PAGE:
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Healdsburg 15-year-old Colby Groom sometimes starts his talks to rapt audiences of 200, 600 or 1,000 people by declaring he's happy to be there.

Then he says he means not just there in Chicago or Orlando or San Diego or Dallas, but there above ground, there among the living.

Being born with a defective heart valve and enduring two open-heart surgeries and long bouts of debilitation and playground treatment as the sick kid once had Colby sullenly lamenting his lot. Not any more.

"I love my life," exclaimed the bright and slightly goofy kid. "And I love it being exactly what it is right now."

Life right now for the Cardinal Newman High sophomore is, for one thing, eating. Food is joy for this kid, and he packs it away.

"How many waffles did you eat today?" his mother, Lisa, asked during a family conversation at their home off Westside Road. Colby grinned. "Seven," he said.

Right now, life for Colby also is raising money — astonishing amounts of money — in his personal quest to assure that one day no children will have to suffer the way he did. He's serious about helping to discover and prevent the causes of hereditary heart defects.

Recently he and his dad, celebrated Australian-born winemaker Daryl Groom, donated $20,000 to boost the research by Dr. Paul Grossfeld of the University of California at San Diego. Grossfeld and a research team have identified a new gene linked to congenital heart maladies.

"I really love that cause," Colby said, because it holds the promise of preventing such defects and thereby sparing kids of going through what he's gone through.

The $20,000 donation was made possible by the sales of a wine that Daryl Groom created in 2010 at his son's suggestion.

"Originally we planned on making two barrels," Colby recalled. His idea, at age 12, was to use his dad's winemaking mastery and connections to sell the wine, then donate the profits to the American Heart Association.

There was born, Colby Red. It's a blend of cabernet sauvignon, zinfandel, shiraz, merlot and petite sirah.

Colby likes to say that from its humble, two-barrel beginning, Colby Red "kind of spiraled out of control."

Recently, the sales proceeds that come to the Grooms for donation to heart-defect research and services for patients topped $350,000. That money came in the form of royalties paid to them by the international Treasury Wine Estates, which makes and distributes Colby Red.

The wine is made at Asti Winery and sold across the country at Walgreens, Safeway, BevMo and Mollie Stone's Markets, and it is served at Fleming's steakhouses, California Pizza Kitchen, Kona Grill and The Capital Grille.

Sales were robust even before Kathie Lee Gifford and Hoda Kotb tasted and talked about Colby's wine and mission on "The Today Show" in March of 2012 and Gifford remarked, "By the way, that Colby Red, it's one of the best red wines I've ever tasted."

The wine is so good and the cause so compelling that when Colby and Daryl went weeks ago to 21 Healdsburg restaurants and asked them to pour Colby Red to mark the seasonal return of the Tuesday evening concerts on the town plaza, all 21 signed on. Colby Red has become a premiere sponsor of the concerts.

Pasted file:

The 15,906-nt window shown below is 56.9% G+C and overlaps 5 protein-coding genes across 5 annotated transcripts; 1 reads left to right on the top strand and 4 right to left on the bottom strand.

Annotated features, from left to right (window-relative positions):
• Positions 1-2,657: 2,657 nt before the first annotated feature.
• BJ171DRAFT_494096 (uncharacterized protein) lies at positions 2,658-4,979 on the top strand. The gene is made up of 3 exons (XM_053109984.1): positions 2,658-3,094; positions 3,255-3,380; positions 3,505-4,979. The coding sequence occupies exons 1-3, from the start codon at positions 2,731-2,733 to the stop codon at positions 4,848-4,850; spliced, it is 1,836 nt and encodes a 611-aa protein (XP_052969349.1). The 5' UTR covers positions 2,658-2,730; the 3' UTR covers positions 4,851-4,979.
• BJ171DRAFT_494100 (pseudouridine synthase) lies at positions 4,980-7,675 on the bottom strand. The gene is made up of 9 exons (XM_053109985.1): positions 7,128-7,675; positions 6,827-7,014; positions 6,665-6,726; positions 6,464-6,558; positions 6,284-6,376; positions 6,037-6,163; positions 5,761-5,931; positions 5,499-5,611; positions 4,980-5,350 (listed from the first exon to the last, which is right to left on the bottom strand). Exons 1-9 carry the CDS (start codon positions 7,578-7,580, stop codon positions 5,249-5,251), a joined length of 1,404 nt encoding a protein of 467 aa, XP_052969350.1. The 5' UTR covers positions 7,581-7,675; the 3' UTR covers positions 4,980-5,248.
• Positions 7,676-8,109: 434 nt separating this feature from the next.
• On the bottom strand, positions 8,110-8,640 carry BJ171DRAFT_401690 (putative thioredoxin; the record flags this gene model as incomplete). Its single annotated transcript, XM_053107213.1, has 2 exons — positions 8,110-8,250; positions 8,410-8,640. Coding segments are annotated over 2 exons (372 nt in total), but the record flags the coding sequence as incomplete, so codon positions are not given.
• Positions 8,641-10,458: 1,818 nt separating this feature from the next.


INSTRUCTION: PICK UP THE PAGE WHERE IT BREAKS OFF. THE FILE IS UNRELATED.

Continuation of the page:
It's clearly remarkable that the charitable idea of a grateful and ambitious 12-year-old has generated $350,000. But that money is a drop in the bucket in relation the the sum Colby has generated for the American Heart Association and other agencies by speaking and making personal appeals at fundraising events around the country.

About 20 times, Colby has appeared at benefit banquets and shown a video that recounts his birth with a faulty aortic heart valve, his two open-heart surgeries, his yearning to contribute to the prevention of heart defects and the evolving story of Colby Red.

He then presents the American Heart Association or other sponsoring heart-health agency a check for perhaps $10,000 or $15,000, then asks the people in the banquet hall to match that gift or contribute whatever they can.

"He's probably helped raise a few million extra dollars," Daryl Groom said. Speaking for himself and Lisa and Colby's three sisters — paralegal and international traveler Lauren, 25; Meg, a 23-year-old medical student currently on a service mission in Bolivia; and Kara, a 20-year-old college student traveling now in Germany — Groom said, "We get very proud these days when we watch Colby up on stage."

The teen is preparing to do even more to raise funds and awareness about the congenital defect responsible for him carrying a softly clicking, mechanical valve in his heart and for him looking at a lifetime of taking the blood-thinner Coumadin.

For his service project at Cardinal Newman, he is working to enter a large team in the Heart Walk that will take place at Santa Rosa's Howarth Park on Sept. 8, and to do that same thing each year through to graduation.

Colby isn't yet thinking too much about college and beyond, he's quite likely more focused on what's for lunch. But at this point in his career planning he expects not to follow his dad into winemaking but to expand his potential for serving people by going into electoral politics.

He likes the idea of becoming a member of Congress. "In truth," he said, if I get there I might as well throw my name in for president."

Regardless of the field of endeavor he chooses, Colby said it is his wish to live a long, productive life and to be remembered after he's gone for the good he did.

Whatever the lad does, he puts his heart into it.